Nuclear liabilities

A devastating earthquake measuring 9.0 on the Richter scale, followed by 30-foot-high waves of a tsunami, and then a series of nuclear accidents due to the overheating of reactors. Human casualties are still not fully accounted for, damage from exposure to radiation is not yet known, and now, climatic conditions are creating further complications. Japan is truly living its worst nightmare.

Though the resilient Japanese are doing everything possible to contain the situation, this catastrophe has brought the entire global community to its knees.
The situation is changing on an hourly basis and though there are hundreds of experts who are giving us different assessments, they all lack credibility because, I suspect, it’s all conjecture.
No one can raise doubts about the quality of technology used by Japan as it was of the highest standard. Yet, the failure of the nuclear power plants’ cooling systems is a very serious issue and the entire technology associated with this process needs scrutiny. The future of nuclear energy plants and new technology must be subjected to a safety audit once we are able to understand the extent and impact of radiation.
The debate about the safety of nuclear plants has already started in India and while there should not be any panic reactions, we have to pay greater attention to the doubts and liabilities associated with nuclear power generation.
We can appeal for calm and restraint but contradictory statements from nuclear experts make this difficult. We need not dwell on doomsday theories but can anyone predict the climatic conditions in the future? The reality is that a powerful earthquake with close to 300 aftershocks has shattered the second largest economy of the world.
The nuclear menace has pushed into the background the harsh living conditions in many parts of Japan. Millions are affected as the power supplies are erratic, temperature is below zero, supermarkets have run out of food and essential items and fuel supply is almost non-existent. The situation is particularly dire in north-eastern Japan. While relief teams are doing what they can, strong winds and rain can spread the fear of radiation in a scenario where there is already a lurking fear of further seismic eruptions.
Nearly 25,000 Indians live in Japan. I hope that a situation doesn’t arise where India will have to evacuate them like we had to do in Libya.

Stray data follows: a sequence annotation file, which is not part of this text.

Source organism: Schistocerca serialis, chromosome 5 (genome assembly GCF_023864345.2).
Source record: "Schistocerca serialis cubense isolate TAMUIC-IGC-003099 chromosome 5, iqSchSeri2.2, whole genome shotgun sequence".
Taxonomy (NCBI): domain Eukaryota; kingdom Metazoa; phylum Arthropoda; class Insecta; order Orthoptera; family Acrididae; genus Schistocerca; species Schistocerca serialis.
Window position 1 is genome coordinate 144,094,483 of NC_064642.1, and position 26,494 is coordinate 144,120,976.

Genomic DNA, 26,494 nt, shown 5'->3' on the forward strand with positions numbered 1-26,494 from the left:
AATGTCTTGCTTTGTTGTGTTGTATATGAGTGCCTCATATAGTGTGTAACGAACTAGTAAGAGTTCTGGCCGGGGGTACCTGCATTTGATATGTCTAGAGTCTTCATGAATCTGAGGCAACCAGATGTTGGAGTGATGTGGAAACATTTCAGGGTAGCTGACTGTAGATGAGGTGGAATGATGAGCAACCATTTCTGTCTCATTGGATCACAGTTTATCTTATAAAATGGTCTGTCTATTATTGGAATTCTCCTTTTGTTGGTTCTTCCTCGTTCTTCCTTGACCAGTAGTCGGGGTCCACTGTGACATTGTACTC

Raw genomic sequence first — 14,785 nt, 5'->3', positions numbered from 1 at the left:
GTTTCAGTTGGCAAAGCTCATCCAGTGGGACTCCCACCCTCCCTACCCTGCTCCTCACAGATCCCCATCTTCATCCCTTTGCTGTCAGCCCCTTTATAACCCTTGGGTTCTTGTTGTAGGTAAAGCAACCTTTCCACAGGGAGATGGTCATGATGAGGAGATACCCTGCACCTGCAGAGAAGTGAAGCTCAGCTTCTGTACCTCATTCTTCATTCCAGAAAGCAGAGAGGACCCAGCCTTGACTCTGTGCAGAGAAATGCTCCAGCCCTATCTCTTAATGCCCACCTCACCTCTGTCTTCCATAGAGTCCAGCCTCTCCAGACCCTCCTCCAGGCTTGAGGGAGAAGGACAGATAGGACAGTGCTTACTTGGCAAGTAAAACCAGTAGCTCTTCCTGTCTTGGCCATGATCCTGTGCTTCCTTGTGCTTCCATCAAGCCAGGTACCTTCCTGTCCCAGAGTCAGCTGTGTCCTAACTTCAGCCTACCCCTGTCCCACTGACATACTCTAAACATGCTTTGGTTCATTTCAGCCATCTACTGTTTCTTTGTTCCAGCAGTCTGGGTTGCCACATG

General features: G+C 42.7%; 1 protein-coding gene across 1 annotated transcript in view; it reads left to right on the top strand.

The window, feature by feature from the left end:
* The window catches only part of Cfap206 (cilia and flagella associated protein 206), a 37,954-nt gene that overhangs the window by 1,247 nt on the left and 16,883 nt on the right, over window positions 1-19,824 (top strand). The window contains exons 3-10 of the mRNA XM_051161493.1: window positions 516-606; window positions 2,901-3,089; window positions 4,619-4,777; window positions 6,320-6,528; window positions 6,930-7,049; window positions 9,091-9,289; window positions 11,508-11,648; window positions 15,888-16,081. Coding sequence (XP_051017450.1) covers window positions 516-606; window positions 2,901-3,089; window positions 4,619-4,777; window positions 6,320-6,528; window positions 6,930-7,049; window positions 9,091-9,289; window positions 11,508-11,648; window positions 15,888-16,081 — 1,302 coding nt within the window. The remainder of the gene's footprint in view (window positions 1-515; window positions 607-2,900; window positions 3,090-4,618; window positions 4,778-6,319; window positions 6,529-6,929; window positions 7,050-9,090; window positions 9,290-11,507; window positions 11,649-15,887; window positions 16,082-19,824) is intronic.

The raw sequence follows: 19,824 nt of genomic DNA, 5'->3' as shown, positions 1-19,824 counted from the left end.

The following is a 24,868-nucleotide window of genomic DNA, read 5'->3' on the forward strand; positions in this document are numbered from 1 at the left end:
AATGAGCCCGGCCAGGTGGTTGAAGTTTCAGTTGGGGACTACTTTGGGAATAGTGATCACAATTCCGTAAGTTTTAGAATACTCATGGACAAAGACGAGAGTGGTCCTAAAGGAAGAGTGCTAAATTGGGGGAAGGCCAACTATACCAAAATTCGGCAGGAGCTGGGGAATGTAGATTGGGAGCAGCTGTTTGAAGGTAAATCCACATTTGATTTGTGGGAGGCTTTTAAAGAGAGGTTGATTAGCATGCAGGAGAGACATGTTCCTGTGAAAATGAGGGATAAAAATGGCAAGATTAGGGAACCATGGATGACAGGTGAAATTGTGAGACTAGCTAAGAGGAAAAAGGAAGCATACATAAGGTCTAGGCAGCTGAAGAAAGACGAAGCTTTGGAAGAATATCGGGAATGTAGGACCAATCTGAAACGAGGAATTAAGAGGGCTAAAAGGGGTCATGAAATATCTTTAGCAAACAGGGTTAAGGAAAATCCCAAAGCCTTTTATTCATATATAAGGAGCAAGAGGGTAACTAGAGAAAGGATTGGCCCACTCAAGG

THE DEVASTATION in Japan has relegated the volatile situation in West Asia to the back pages. The politics over crude oil and power equations in West Asia are beginning to prevail over the battle for freedom, human rights and people’s yearning for democracy. We have a civil war kind of situation in Libya where thousands have perished as Col. Muammar Gaddafi and his well-armed force try to recapture cities.
In Bahrain, civil war seems scarily imminent. Since the king Hamad bin Isa al-Khalifa imposed a state of emergency a day after calling in foreign troops, many people have died and hundreds were wounded in clashes between anti-regime protesters and Bahrain’s security forces.
I am not surprised that in Yemen anti-government demonstrators clashed with supporters of Yemen’s long-time ruler Ali Abdullah Saleh and his riot police. Similar action may take place in other nations of West Asia and north Africa. In countries where dictators have been overthrown the future is still not certain; no one knows who will come to power and whether the people will get the freedom they agitated for.
As the United States, along with the United Nations, deliberates on events and everyone says all the right and righteous things, support for existing power regimes in West Asia will continue. Remember, the security of Israel and “oil supplies” are crucial issues. But by doing this, global superpowers will only push moderate dissenters to take hardline positions in the future.
Leaders of the West must bear in mind that the battle for greater freedom is far from over.
The demographic makeup of the dissenters also determines their attitude and the youthful pattern indicates that we can expect a protracted struggle.
Nonetheless, it was naïve of many to think that the transition to a democratic structure would be peaceful. While many in the global society will persuade the rulers and dictators to initiate political and economic reforms and give greater democratic rights to their citizens, this may not work in the long term as many innocent people have perished in the struggle and beyond a point the politics of divide and rule based on religious majority and minority factions will not work.

AS WE gear up for the quarter-finals of the cricket World Cup, I hope India wins today’s crucial match against West Indies. In the last match we performed poorly against South Africa and lost nine wickets for just 29 runs. But I was not surprised as India had shown signs of weakness in the match against England. Also, the wins over both Ireland and the Netherlands came after a struggle.
Skipper M.S. Dhoni has done us proud on several occasions but it was difficult to understand why he did not farm the strike in the last 18 balls against South Africa as both Ashish Nehra and Munaf Patel were no match for Dale Steyn, who is a good pace bowler.
No team can be said to have a definite edge over others. The dramatic swings in the performances of all teams and the unpredictable results will make the bookies very rich (I wish we could legalise betting).
Experts will know better, but I cannot understand why Virat Kohli is shifted up and down the batting order despite being in excellent form. Similarly, Yusuf Pathan is best at number seven. I wish we could have rested Virender Sehwag and Sachin Tendulkar for a match before the quarter-finals. If India is to progress beyond the quarter-finals it needs a team effort to deliver.

Arun Nehru is a former Union minister

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